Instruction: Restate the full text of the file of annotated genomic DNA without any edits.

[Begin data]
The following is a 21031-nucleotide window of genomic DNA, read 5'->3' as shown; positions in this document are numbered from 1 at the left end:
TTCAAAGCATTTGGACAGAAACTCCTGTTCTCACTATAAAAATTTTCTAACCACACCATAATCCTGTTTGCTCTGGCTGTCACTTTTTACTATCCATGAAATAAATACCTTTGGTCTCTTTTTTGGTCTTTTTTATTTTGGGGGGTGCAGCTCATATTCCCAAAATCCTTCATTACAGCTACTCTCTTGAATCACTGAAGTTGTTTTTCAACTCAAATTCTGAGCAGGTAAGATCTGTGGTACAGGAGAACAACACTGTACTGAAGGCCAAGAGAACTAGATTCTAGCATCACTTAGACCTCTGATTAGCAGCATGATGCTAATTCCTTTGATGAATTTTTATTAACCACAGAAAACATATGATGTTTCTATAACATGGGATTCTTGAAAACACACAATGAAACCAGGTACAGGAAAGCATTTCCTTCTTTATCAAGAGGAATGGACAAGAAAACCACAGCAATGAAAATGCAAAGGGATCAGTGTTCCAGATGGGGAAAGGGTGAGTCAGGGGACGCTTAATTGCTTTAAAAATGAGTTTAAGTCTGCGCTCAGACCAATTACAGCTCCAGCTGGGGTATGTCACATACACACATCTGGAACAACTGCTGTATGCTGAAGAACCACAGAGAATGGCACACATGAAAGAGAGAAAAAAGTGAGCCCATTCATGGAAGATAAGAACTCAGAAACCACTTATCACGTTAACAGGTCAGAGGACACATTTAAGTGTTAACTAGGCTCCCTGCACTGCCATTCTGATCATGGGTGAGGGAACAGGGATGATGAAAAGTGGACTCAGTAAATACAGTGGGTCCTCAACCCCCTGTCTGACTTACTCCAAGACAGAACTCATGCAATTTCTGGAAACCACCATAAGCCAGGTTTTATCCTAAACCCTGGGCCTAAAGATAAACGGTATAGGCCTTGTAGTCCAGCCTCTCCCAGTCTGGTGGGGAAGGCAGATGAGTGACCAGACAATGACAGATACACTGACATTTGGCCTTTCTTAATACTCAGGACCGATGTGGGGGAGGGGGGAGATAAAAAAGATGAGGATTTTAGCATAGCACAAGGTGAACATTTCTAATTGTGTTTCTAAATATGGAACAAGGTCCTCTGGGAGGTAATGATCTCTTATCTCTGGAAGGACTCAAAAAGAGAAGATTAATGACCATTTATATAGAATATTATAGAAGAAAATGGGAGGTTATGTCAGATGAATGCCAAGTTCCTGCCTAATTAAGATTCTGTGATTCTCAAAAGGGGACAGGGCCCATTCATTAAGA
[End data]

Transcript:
The following is a 21031-nucleotide window of genomic DNA, read 5'->3' as shown; positions in this document are numbered from 1 at the left end:
TTCAAAGCATTTGGACAGAAACTCCTGTTCTCACTATAAAAATTTTCTAACCACACCATAATCCTGTTTGCTCTGGCTGTCACTTTTTACTATCCATGAAATAAATACCTTTGGTCTCTTTTTTGGTCTTTTTTATTTTGGGGGGTGCAGCTCATATTCCCAAAATCCTTCATTACAGCTACTCTCTTGAATCACTGAAGTTGTTTTTCAACTCAAATTCTGAGCAGGTAAGATCTGTGGTACAGGAGAACAACACTGTACTGAAGGCCAAGAGAACTAGATTCTAGCATCACTTAGACCTCTGATTAGCAGCATGATGCTAATTCCTTTGATGAATTTTTATTAACCACAGAAAACATATGATGTTTCTATAACATGGGATTCTTGAAAACACACAATGAAACCAGGTACAGGAAAGCATTTCCTTCTTTATCAAGAGGAATGGACAAGAAAACCACAGCAATGAAAATGCAAAGGGATCAGTGTTCCAGATGGGGAAAGGGTGAGTCAGGGGACGCTTAATTGCTTTAAAAATGAGTTTAAGTCTGCGCTCAGACCAATTACAGCTCCAGCTGGGGTATGTCACATACACACATCTGGAACAACTGCTGTATGCTGAAGAACCACAGAGAATGGCACACATGAAAGAGAGAAAAAAGTGAGCCCATTCATGGAAGATAAGAACTCAGAAACCACTTATCACGTTAACAGGTCAGAGGACACATTTAAGTGTTAACTAGGCTCCCTGCACTGCCATTCTGATCATGGGTGAGGGAACAGGGATGATGAAAAGTGGACTCAGTAAATACAGTGGGTCCTCAACCCCCTGTCTGACTTACTCCAAGACAGAACTCATGCAATTTCTGGAAACCACCATAAGCCAGGTTTTATCCTAAACCCTGGGCCTAAAGATAAACGGTATAGGCCTTGTAGTCCAGCCTCTCCCAGTCTGGTGGGGAAGGCAGATGAGTGACCAGACAATGACAGATACACTGACATTTGGCCTTTCTTAATACTCAGGACCGATGTGGGGGAGGGGGGAGATAAAAAAGATGAGGATTTTAGCATAGCACAAGGTGAACATTTCTAATTGTGTTTCTAAATATGGAACAAGGTCCTCTGGGAGGTAATGATCTCTTATCTCTGGAAGGACTCAAAAAGAGAAGATTAATGACCATTTATATAGAATATTATAGAAGAAAATGGGAGGTTATGTCAGATGAATGCCAAGTTCCTGCCTAATTAAGATTCTGTGATTCTCAAAAGGGGACAGGGCCCATTCATTAAGA